Having done the warm up exercise, it was time to turn my attention to the first full lesson of Life Book 2016. Again, the lesson was taken by the delightful Tamara Laporte. I must admit that I pared back my approach to the lesson a bit by removing a collaging step from my process and also not constructing a little pocket and integrating it into the painting. I had to be realistic about my time management and be pragmatic.
The idea behind the lesson was to create a figure who would represent a Traveller since we students are at the beginning of this year’s art journey. We were to choose an animal or two to accompany the figure. My mind was flitting about from animal to animal and various possibilities, especially since we have just welcomed a three-legged cat into our home, and I just could not settle on an idea when – out of the corner of my eye and just feet from the kitchen table where I do my art thing – I saw a scarlet feathered male cardinal visit my feeder and nibble on seeds. Ta da! Choosing the cardinal then helped me select my colour palette for the painting and I was off and away. For whatever reason, the idea of a Traveller made me think of a travelling cloak and from there I thought of an Edwardian lady and that then became the scaffolding for my painting of the female figure. She has ended up looking rather stern and serious. I am not sure I would particularly want to be setting off on a journey with her in that mood. Maybe that golden sun will thaw her out a bit and improve her mood.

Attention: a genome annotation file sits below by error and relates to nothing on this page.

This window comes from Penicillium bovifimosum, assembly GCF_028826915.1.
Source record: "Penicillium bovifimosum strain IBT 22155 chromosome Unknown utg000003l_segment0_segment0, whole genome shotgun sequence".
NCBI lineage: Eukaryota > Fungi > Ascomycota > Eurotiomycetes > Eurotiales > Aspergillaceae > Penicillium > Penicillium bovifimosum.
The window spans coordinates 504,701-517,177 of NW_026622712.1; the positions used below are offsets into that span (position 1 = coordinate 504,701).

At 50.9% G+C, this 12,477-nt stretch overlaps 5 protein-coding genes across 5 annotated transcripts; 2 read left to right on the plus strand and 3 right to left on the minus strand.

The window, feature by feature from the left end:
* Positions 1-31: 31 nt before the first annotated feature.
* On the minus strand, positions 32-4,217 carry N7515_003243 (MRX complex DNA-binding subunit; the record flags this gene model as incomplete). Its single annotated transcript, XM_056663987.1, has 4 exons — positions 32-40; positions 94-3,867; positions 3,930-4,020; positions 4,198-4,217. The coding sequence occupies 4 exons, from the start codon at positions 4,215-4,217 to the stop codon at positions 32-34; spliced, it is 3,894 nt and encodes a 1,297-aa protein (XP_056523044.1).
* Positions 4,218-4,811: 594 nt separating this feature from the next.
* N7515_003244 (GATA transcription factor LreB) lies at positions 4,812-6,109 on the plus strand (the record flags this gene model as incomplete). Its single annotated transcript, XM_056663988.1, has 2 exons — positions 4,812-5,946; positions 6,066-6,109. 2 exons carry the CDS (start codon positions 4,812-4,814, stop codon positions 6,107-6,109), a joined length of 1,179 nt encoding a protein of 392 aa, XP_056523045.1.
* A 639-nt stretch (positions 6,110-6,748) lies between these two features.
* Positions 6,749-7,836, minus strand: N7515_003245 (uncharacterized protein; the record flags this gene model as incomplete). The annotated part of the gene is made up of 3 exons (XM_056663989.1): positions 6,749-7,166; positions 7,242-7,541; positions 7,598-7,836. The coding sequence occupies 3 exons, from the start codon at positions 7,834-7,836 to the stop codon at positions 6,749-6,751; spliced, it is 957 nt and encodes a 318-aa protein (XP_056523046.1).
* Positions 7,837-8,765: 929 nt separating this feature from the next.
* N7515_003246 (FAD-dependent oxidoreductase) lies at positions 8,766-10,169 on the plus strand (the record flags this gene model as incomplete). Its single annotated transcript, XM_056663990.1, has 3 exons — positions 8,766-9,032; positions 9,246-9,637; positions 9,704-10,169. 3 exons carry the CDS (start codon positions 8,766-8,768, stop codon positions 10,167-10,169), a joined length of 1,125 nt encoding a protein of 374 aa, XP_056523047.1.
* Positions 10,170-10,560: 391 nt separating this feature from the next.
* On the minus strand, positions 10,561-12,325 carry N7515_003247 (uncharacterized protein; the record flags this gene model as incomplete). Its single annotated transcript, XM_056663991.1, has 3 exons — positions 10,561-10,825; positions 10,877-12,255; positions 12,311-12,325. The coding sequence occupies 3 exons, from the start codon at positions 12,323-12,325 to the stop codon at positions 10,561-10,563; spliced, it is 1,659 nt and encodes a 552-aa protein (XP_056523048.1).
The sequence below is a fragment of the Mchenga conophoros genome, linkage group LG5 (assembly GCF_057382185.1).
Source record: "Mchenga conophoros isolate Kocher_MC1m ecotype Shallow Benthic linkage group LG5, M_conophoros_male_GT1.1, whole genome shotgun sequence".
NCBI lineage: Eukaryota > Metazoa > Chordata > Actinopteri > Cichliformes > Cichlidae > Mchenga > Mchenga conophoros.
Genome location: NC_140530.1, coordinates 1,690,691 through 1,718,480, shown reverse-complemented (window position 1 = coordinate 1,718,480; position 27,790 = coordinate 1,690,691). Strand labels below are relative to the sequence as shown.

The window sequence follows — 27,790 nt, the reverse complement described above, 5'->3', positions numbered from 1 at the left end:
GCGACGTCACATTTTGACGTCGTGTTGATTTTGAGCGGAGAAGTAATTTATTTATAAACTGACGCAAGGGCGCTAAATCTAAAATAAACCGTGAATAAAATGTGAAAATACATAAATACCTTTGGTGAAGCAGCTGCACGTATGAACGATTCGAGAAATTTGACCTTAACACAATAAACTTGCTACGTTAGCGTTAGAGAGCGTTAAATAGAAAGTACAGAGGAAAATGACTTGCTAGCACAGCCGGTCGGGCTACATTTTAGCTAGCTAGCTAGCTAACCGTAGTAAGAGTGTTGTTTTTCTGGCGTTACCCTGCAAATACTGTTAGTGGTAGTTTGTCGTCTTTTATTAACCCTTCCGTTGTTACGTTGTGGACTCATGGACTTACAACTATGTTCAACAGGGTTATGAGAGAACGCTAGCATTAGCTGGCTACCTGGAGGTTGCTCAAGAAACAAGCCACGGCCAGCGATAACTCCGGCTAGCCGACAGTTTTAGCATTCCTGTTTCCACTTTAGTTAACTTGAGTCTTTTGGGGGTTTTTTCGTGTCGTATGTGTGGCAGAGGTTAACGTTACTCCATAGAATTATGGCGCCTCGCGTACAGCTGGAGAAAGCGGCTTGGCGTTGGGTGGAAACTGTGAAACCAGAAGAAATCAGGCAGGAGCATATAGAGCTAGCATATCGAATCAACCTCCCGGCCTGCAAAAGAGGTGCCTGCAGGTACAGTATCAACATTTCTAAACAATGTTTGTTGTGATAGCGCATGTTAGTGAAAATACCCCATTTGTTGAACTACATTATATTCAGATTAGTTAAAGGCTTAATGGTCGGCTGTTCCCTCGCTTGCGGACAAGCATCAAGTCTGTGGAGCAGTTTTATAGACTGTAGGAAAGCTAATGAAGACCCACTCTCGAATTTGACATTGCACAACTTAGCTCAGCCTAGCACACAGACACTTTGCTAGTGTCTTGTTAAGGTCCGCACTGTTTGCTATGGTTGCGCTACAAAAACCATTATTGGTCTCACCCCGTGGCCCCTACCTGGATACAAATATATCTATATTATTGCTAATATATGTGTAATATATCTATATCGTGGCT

There are lots of aspects of this painting that make me wish I could find time for a do-over. I know, I know: I give way too much broadcasting time to my Inner Critic. However, when I compare it to the Beacon of Light figure I painted for my first proper Life Book lesson last year I can see that I have come on in leaps and bounds not just in terms of my skill level but also in terms of my confidence in approaching each lesson and in tackling new things. If that is how far I have come in one year, it makes me excited to think how much further I might have progressed by the end of the year.